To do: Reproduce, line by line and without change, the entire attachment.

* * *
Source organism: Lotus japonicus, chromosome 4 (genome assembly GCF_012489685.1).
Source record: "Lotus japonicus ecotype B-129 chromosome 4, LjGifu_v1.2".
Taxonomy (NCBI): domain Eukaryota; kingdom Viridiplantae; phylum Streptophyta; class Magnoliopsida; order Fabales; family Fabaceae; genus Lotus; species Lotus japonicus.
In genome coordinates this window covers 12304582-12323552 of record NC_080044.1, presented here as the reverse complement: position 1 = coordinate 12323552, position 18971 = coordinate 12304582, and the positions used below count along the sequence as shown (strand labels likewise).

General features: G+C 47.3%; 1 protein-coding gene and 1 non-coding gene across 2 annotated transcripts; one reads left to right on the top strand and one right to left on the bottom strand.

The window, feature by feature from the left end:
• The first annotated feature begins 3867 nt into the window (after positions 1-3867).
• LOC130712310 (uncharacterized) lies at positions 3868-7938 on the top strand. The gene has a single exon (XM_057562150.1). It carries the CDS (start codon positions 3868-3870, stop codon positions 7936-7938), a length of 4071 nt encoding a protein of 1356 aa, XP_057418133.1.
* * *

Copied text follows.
Source organism: Lotus japonicus, chromosome 4 (genome assembly GCF_012489685.1).
Source record: "Lotus japonicus ecotype B-129 chromosome 4, LjGifu_v1.2".
Taxonomy (NCBI): domain Eukaryota; kingdom Viridiplantae; phylum Streptophyta; class Magnoliopsida; order Fabales; family Fabaceae; genus Lotus; species Lotus japonicus.
In genome coordinates this window covers 12304582-12323552 of record NC_080044.1, presented here as the reverse complement: position 1 = coordinate 12323552, position 18971 = coordinate 12304582, and the positions used below count along the sequence as shown (strand labels likewise).

General features: G+C 47.3%; 1 protein-coding gene and 1 non-coding gene across 2 annotated transcripts; one reads left to right on the top strand and one right to left on the bottom strand.

The window, feature by feature from the left end:
• The first annotated feature begins 3867 nt into the window (after positions 1-3867).
• LOC130712310 (uncharacterized) lies at positions 3868-7938 on the top strand. The gene has a single exon (XM_057562150.1). It carries the CDS (start codon positions 3868-3870, stop codon positions 7936-7938), a length of 4071 nt encoding a protein of 1356 aa, XP_057418133.1.